Upcoming exhibition:

Contemporary Latin American Art Group Show
@ Shimna
186 Orchard Street. New York.


In the contemporary art world, Latin American art is distinguished by a rich and diverse genealogy, a rigorous social conscience, and the matchless imaginative scope of artists whose aesthetic vision is unencumbered by artificial theoretical conceits. The best works by contemporary Latin American artists are virtuoso performances that harness, with marvelous technical skill, the great and diverse historical legacy of the continent and its peoples, a knack for striking, visual storytelling, and the pressing contemporary issues of self-identity and sexual politics˜while never compromising the boldness of vision and evocative imagery that have characterized the Latin American tradition for centuries.

The works in this group show are shining examples of a thriving contemporary genre. The artists shown are all Latin Americans, living in North America, who use motifs refined by their ancestors to document the frontier experience of the New New World˜in which the United States is both a new national landscape and the threshold of the vast uncharted territory of an information-laden, globalized world. Mexican-born New Yorker Dulce Pinzon, in her "Multiracial" series, revisits the bold color fields characteristic of traditional Latin American art and reinterprets them as brilliant backgrounds for explorations into what color means for an increasingly diverse society, evermore concerned with self-identity. The high-gloss photography of Jessica Lagunas describes the performance of Latina beauty and sexuality, translated ˆ or transliterated ˆ in the New New World. The drawing and photography of Roni Mocan express the sheer physicality ˆ and physical sensuality ˆ of living in and exploring that vibrant, uncertain world.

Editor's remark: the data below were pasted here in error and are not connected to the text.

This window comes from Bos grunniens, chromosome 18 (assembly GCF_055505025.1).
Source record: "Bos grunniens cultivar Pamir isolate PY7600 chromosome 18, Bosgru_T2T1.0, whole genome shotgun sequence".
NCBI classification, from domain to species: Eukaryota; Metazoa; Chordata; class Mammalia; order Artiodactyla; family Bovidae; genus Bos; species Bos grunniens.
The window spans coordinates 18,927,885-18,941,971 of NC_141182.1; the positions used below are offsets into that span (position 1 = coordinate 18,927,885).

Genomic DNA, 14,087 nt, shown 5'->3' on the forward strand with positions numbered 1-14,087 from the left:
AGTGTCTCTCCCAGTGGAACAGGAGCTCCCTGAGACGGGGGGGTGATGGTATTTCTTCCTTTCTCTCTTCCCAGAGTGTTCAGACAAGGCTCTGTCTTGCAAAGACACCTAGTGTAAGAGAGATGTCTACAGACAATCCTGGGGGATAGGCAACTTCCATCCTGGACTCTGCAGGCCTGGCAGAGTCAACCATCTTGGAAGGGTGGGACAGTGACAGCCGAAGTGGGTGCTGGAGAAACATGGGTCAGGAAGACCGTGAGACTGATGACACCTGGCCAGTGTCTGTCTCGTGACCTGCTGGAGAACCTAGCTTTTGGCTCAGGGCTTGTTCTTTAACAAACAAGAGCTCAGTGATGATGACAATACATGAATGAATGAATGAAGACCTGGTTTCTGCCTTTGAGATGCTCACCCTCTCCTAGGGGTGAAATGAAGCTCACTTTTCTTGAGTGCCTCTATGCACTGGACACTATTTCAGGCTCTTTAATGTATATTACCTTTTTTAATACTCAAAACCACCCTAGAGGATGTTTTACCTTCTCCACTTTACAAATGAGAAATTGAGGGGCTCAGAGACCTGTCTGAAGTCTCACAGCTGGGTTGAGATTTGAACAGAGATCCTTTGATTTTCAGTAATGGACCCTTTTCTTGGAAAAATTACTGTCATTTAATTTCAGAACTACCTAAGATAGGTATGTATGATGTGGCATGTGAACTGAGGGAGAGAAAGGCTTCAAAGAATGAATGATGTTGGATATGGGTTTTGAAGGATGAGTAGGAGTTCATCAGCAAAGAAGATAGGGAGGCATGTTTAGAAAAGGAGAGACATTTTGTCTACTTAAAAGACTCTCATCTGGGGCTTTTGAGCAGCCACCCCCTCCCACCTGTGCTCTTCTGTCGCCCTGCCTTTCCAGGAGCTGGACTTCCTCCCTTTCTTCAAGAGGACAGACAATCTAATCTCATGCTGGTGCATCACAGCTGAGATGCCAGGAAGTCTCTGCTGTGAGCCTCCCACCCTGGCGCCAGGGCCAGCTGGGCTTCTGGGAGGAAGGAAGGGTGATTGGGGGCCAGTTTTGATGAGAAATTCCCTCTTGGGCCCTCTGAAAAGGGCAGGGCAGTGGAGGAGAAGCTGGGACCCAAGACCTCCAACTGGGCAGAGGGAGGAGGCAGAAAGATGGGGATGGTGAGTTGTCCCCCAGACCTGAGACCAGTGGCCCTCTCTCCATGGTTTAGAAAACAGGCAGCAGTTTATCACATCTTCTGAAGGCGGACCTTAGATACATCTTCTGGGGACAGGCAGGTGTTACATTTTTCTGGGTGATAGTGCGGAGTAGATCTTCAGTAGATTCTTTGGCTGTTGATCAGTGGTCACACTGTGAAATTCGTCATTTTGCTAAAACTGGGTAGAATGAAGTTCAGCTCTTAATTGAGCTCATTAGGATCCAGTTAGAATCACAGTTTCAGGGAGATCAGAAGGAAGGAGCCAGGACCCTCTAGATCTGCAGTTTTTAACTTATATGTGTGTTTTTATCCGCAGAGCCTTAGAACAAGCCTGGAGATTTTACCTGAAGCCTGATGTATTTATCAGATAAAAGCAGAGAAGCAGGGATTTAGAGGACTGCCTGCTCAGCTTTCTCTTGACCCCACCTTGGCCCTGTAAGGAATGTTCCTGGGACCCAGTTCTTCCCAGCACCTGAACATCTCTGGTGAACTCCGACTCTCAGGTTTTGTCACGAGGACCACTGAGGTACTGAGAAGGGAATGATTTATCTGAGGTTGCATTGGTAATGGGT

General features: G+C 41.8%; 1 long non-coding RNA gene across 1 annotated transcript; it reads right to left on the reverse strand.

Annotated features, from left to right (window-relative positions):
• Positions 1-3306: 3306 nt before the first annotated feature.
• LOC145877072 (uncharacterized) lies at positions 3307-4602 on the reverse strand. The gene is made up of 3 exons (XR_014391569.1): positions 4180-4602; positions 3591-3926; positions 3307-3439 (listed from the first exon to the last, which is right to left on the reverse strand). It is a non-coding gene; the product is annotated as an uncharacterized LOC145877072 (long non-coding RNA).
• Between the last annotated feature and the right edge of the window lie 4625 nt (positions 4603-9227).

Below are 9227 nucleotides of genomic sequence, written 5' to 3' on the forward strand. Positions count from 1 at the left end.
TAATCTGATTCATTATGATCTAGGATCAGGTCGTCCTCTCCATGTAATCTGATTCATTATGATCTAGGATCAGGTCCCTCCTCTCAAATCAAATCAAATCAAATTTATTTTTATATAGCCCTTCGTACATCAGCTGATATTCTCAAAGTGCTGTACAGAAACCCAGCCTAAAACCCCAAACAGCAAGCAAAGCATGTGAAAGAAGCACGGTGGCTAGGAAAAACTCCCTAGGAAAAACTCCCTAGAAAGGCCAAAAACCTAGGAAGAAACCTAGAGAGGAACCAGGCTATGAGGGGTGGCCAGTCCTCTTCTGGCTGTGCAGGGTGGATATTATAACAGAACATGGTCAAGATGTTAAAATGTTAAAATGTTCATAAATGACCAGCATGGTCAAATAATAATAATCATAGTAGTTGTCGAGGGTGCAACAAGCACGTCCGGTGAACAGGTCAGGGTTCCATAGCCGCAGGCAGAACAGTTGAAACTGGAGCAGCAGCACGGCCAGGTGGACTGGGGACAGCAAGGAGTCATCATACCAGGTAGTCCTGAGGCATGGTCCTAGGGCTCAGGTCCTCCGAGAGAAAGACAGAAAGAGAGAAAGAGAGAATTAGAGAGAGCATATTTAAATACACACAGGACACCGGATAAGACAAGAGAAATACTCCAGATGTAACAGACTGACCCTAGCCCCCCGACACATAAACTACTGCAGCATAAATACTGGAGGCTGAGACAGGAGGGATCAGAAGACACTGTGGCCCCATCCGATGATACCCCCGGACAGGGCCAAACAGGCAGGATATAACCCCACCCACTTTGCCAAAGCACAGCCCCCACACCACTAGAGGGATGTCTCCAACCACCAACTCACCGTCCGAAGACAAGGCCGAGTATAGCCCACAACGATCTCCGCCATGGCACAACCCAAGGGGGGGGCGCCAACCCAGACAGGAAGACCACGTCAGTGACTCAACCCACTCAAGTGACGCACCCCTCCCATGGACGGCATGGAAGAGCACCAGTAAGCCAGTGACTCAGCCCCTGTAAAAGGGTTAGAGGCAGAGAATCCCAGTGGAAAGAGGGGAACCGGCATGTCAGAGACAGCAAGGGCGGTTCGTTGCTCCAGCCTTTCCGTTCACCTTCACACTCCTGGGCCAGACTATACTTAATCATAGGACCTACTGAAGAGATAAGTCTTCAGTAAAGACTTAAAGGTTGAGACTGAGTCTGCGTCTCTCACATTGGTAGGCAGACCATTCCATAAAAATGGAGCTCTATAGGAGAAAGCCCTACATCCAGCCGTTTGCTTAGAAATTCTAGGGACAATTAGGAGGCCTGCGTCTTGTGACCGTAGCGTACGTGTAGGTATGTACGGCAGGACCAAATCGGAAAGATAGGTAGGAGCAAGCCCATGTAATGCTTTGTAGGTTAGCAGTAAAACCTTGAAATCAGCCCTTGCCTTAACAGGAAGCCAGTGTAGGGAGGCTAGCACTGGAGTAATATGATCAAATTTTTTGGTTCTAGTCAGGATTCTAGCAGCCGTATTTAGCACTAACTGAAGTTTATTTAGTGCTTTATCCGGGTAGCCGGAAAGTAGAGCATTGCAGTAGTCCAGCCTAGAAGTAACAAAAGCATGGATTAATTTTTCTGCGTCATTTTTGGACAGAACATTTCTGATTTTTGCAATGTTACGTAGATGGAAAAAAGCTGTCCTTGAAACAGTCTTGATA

But it isn't the sameness of these artists that is so striking, it'sthe diversity of the works that they present, which are each a tentative and highly personal expression of what Latin American might mean in the 21st century.

Risa Needleman, June 2005